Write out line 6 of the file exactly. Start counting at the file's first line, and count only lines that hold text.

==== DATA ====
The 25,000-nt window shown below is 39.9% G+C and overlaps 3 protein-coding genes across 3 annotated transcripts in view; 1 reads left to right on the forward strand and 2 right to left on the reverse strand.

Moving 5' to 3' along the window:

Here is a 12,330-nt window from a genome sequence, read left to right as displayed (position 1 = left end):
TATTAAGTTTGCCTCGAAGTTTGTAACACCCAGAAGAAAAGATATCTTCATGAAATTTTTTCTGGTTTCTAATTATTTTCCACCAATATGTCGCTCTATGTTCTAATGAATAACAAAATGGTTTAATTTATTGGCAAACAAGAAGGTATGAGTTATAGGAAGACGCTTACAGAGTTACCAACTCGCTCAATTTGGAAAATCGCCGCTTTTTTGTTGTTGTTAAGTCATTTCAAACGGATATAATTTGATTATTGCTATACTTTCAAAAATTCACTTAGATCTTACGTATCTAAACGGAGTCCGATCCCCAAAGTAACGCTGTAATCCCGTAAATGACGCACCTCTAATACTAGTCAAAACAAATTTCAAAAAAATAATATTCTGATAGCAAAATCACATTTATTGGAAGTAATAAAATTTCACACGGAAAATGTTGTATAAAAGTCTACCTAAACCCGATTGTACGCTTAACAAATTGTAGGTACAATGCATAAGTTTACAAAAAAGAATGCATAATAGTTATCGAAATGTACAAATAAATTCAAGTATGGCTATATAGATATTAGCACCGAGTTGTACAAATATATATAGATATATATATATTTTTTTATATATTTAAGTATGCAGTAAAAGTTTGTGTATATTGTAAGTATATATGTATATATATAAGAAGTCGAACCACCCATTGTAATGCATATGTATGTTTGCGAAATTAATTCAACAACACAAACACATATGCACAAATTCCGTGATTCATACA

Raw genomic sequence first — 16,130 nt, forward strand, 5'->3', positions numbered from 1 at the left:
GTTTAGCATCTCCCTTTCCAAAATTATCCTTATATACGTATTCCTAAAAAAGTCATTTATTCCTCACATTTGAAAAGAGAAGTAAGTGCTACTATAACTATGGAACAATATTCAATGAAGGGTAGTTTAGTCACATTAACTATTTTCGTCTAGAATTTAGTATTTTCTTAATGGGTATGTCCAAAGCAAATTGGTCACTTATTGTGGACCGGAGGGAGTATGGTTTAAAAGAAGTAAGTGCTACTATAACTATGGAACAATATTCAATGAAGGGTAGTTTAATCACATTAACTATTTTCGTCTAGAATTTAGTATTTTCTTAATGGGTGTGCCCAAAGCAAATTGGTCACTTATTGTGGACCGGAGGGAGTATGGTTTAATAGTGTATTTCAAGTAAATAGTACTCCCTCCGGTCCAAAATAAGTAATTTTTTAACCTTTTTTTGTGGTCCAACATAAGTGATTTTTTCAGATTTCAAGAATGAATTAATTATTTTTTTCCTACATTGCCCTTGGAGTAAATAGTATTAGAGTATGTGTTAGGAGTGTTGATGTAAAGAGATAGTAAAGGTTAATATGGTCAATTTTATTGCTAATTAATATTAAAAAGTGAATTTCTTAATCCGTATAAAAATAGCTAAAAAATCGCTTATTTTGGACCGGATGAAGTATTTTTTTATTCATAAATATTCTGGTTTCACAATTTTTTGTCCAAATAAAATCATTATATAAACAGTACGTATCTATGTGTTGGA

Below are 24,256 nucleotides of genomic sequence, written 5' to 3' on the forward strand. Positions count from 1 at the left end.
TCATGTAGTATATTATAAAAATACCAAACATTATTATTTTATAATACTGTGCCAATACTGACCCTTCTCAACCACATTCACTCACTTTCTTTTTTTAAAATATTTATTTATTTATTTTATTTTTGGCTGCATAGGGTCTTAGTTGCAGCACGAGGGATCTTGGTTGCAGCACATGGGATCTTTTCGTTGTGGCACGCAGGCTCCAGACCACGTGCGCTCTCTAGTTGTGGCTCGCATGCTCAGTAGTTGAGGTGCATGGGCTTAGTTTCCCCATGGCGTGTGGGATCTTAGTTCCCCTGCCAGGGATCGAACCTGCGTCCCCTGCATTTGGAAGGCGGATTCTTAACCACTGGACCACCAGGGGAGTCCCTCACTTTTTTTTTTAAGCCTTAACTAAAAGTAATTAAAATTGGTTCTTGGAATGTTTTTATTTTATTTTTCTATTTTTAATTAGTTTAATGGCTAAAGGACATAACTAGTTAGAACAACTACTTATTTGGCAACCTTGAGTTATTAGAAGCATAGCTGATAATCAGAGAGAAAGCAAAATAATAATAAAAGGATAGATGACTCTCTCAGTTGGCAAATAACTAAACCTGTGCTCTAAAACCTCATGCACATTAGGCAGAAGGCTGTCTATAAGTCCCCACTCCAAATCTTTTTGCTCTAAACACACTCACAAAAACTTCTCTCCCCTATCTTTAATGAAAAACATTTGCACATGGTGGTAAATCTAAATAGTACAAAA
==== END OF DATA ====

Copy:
GTTTAGCATCTCCCTTTCCAAAATTATCCTTATATACGTATTCCTAAAAAAGTCATTTATTCCTCACATTTGAAAAGAGAAGTAAGTGCTACTATAACTATGGAACAATATTCAATGAAGGGTAGTTTAGTCACATTAACTATTTTCGTCTAGAATTTAGTATTTTCTTAATGGGTATGTCCAAAGCAAATTGGTCACTTATTGTGGACCGGAGGGAGTATGGTTTAAAAGAAGTAAGTGCTACTATAACTATGGAACAATATTCAATGAAGGGTAGTTTAATCACATTAACTATTTTCGTCTAGAATTTAGTATTTTCTTAATGGGTGTGCCCAAAGCAAATTGGTCACTTATTGTGGACCGGAGGGAGTATGGTTTAATAGTGTATTTCAAGTAAATAGTACTCCCTCCGGTCCAAAATAAGTAATTTTTTAACCTTTTTTTGTGGTCCAACATAAGTGATTTTTTCAGATTTCAAGAATGAATTAATTATTTTTTTCCTACATTGCCCTTGGAGTAAATAGTATTAGAGTATGTGTTAGGAGTGTTGATGTAAAGAGATAGTAAAGGTTAATATGGTCAATTTTATTGCTAATTAATATTAAAAAGTGAATTTCTTAATCCGTATAAAAATAGCTAAAAAATCGCTTATTTTGGACCGGATGAAGTATTTTTTTATTCATAAATATTCTGGTTTCACAATTTTTTGTCCAAATAAAATCATTATATAAACAGTACGTATCTATGTGTTGGA